This is a Bradley GT II Electric, the final evolution of the Bradley GT kit car. The Bradley was a curious concoction, a fiberglass sports car body on the chassis of a VW Beetle. Like many kit cars of the 1970s, the Bradley GT could be assembled at home, but the company also offered factory-built cars which had a higher level of quality than the average Joe wrenching in his back yard. The GT II had a revised body shape that made it look less cartoonish, but maintained the DeLorean-style gullwing doors and pop-up headlamps. Late GT IIs (1980-81) were factory-built with electric power. I don't know how many were ultimately constructed, but I've only seen three of them in recent memory and two of those live at the same house.
Today, talk of so-called "range anxiety" is used to sway people between buying the Volt or the Leaf, because pure electrics typically have less range than cars with a gas engine. Considering the price of a new electric car, though, even with all the government tax incentives and such, it's hard to argue the economic benefits of paying a premium for a new car with minimal luggage space and the inability to drive very far between charges. The owner of these two Bradleys probably picked them both up for much less than the cost of one Nissan Leaf, and uses them both as commute vehicles. Take one to work one day and charge the other to use the next. If you have the space, why not?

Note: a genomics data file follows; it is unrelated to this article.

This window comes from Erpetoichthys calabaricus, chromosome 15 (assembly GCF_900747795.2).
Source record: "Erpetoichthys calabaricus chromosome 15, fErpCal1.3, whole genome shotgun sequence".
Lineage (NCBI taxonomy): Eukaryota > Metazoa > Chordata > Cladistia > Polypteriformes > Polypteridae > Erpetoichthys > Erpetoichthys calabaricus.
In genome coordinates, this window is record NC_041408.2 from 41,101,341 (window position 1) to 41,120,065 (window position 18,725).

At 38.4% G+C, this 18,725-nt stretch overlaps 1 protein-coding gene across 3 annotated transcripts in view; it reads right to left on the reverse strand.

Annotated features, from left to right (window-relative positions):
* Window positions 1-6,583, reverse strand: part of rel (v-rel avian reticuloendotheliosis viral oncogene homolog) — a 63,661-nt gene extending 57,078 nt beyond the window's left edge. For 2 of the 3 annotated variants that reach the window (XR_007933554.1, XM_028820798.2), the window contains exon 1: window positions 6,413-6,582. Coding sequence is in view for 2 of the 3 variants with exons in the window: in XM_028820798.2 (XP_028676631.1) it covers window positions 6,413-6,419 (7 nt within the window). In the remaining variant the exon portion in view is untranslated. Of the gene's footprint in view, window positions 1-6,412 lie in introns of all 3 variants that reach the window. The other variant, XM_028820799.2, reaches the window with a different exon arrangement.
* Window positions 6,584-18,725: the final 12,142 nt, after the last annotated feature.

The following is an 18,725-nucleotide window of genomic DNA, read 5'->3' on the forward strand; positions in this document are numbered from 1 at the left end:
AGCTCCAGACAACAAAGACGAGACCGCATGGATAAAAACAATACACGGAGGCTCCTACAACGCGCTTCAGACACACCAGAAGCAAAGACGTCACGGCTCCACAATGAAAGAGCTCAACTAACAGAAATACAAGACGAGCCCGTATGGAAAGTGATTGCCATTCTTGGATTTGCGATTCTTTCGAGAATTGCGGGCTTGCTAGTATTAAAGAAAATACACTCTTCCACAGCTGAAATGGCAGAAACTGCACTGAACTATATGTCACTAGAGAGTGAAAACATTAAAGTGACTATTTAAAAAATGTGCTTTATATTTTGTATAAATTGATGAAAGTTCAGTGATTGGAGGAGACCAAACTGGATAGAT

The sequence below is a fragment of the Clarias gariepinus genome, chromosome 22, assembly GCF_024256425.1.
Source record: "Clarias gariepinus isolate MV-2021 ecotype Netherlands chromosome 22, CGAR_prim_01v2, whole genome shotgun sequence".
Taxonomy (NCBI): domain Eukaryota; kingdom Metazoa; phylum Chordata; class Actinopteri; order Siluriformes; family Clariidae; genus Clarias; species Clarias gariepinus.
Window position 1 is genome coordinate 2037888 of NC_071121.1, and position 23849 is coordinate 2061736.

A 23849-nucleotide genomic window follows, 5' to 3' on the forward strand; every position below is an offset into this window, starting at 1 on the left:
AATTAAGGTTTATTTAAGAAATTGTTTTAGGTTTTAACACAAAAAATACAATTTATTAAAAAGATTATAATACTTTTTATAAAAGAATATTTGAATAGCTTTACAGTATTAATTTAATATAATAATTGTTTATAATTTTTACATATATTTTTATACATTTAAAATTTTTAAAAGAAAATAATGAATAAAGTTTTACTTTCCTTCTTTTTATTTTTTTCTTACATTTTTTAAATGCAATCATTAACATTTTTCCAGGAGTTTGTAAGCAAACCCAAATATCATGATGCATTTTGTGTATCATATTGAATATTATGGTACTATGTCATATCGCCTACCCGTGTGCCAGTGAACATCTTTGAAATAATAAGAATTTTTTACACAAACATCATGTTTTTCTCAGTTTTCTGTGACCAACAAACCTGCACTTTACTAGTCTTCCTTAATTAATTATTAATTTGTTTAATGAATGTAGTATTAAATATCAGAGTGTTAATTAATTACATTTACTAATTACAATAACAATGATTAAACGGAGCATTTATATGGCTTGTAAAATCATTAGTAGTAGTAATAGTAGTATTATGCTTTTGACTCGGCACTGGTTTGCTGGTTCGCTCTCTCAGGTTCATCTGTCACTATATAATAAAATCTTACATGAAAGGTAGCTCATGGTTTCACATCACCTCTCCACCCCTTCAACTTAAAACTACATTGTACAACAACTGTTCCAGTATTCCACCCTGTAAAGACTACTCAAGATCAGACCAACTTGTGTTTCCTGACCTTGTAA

Saturday, April 21, 2012

San Francisco Street Sighting - 1963 Triumph TR4 roadster

I don't know if it's because they're cheap, or British, or just because it's the big city, but it seems as though most British roadsters in the city are in some stage of disrepair. They often have worn, weather-beaten paint and some degree of rust sullying their bodies. The upholstery is cracked, convertible tops are often bandaged with tape, bumpers bent and pitted and wooden steering wheels worn smooth with many miles and many years of experience. Some people call such a car a beater. Others call it "cheap and cheerful". And nobody does cheap and cheerful like a drop-top sports roadster.